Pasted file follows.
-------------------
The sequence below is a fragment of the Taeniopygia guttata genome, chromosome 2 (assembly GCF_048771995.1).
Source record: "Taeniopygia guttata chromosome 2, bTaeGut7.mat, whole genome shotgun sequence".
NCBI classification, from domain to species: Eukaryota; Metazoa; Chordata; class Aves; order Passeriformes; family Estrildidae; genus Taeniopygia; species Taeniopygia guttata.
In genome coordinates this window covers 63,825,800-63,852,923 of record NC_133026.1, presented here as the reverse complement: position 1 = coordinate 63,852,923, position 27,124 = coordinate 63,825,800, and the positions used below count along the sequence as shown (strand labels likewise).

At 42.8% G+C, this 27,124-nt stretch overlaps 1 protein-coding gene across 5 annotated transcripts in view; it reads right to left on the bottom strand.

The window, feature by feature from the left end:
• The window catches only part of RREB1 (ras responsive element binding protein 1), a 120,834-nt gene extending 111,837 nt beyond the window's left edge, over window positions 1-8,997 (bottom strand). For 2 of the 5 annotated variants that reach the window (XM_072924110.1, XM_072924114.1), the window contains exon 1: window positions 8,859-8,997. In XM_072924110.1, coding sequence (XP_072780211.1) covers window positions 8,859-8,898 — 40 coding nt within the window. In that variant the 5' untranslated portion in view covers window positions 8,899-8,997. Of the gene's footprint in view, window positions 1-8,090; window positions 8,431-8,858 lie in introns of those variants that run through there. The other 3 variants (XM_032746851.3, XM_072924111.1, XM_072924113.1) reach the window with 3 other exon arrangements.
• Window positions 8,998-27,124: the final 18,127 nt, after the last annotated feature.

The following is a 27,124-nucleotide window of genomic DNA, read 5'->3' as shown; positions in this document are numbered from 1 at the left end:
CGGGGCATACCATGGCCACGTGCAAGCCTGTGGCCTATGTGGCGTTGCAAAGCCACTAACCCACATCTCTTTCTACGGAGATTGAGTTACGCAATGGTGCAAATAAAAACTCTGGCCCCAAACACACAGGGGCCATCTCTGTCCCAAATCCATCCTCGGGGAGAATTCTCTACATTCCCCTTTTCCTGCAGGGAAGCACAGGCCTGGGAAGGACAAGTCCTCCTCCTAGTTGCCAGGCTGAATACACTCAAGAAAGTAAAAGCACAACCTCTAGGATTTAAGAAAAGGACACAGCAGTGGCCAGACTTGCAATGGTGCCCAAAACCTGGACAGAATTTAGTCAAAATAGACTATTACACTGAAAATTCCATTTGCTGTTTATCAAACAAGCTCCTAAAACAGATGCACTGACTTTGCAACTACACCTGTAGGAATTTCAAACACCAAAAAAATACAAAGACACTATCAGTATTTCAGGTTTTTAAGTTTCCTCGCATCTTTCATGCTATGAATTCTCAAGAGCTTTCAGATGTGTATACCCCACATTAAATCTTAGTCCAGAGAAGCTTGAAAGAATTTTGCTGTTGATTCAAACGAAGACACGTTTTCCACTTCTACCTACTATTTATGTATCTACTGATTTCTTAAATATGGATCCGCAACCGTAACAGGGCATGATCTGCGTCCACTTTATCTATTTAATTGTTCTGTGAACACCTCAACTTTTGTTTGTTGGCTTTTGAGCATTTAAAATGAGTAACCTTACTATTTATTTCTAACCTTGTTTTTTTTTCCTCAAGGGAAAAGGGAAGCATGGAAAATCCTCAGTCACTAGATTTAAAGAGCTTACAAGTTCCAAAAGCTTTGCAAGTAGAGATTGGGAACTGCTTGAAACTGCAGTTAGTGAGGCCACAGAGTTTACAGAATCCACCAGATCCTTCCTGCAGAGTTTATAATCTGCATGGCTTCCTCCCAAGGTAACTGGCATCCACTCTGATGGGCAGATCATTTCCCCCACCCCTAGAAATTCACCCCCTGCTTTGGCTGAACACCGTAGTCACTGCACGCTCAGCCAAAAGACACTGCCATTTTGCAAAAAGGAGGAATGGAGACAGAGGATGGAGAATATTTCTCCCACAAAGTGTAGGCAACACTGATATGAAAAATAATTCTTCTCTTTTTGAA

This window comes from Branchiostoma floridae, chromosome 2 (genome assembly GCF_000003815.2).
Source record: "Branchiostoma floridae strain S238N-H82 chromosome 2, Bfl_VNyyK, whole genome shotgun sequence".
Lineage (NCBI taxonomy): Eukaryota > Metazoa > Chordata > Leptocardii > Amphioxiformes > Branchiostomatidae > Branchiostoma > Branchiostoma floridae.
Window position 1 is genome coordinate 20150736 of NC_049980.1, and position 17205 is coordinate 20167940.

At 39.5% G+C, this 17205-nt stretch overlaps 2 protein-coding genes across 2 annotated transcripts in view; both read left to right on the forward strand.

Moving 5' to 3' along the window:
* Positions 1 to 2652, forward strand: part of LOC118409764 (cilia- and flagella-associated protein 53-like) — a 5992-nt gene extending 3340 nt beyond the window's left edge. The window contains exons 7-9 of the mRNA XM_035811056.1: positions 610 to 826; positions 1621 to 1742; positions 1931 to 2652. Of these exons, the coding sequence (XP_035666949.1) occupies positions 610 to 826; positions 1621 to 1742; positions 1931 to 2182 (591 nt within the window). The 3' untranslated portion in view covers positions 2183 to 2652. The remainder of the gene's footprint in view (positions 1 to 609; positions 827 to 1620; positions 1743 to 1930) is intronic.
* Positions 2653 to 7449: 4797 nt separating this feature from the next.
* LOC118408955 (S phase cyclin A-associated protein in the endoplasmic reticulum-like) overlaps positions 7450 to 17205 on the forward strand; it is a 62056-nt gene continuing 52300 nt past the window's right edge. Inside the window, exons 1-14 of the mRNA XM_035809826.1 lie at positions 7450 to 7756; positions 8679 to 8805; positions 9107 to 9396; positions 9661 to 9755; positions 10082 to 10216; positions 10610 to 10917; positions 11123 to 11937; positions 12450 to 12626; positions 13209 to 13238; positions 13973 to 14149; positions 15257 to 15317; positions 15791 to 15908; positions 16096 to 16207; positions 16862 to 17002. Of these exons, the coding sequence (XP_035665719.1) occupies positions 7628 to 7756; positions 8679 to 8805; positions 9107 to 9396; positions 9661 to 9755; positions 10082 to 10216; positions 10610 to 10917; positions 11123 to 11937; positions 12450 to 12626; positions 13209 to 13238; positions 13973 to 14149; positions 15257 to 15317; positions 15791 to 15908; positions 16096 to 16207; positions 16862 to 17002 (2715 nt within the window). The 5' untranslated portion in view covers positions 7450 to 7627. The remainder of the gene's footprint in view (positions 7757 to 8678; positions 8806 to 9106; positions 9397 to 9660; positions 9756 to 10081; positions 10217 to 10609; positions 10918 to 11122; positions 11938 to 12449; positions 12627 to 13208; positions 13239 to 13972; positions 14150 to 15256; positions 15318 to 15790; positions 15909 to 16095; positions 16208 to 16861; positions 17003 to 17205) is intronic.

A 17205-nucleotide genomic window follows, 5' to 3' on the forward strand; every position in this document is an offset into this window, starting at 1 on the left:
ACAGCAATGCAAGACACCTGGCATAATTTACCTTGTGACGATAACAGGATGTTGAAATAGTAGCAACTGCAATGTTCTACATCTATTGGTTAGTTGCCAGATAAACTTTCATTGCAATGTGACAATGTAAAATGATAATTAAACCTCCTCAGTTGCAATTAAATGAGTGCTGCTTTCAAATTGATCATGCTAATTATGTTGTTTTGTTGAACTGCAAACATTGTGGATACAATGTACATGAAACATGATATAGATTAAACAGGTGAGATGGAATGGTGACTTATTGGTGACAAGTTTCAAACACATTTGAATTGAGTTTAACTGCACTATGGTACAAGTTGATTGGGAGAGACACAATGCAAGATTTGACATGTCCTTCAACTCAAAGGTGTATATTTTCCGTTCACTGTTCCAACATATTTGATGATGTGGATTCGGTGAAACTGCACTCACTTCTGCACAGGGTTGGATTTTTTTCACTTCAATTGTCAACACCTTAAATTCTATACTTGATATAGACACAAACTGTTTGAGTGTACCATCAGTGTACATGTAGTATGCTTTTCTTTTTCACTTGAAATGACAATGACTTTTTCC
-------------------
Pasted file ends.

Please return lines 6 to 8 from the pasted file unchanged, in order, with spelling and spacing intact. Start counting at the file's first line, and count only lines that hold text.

The window, feature by feature from the left end:
• The window catches only part of RREB1 (ras responsive element binding protein 1), a 120,834-nt gene extending 111,837 nt beyond the window's left edge, over window positions 1-8,997 (bottom strand). For 2 of the 5 annotated variants that reach the window (XM_072924110.1, XM_072924114.1), the window contains exon 1: window positions 8,859-8,997. In XM_072924110.1, coding sequence (XP_072780211.1) covers window positions 8,859-8,898 — 40 coding nt within the window. In that variant the 5' untranslated portion in view covers window positions 8,899-8,997. Of the gene's footprint in view, window positions 1-8,090; window positions 8,431-8,858 lie in introns of those variants that run through there. The other 3 variants (XM_032746851.3, XM_072924111.1, XM_072924113.1) reach the window with 3 other exon arrangements.
• Window positions 8,998-27,124: the final 18,127 nt, after the last annotated feature.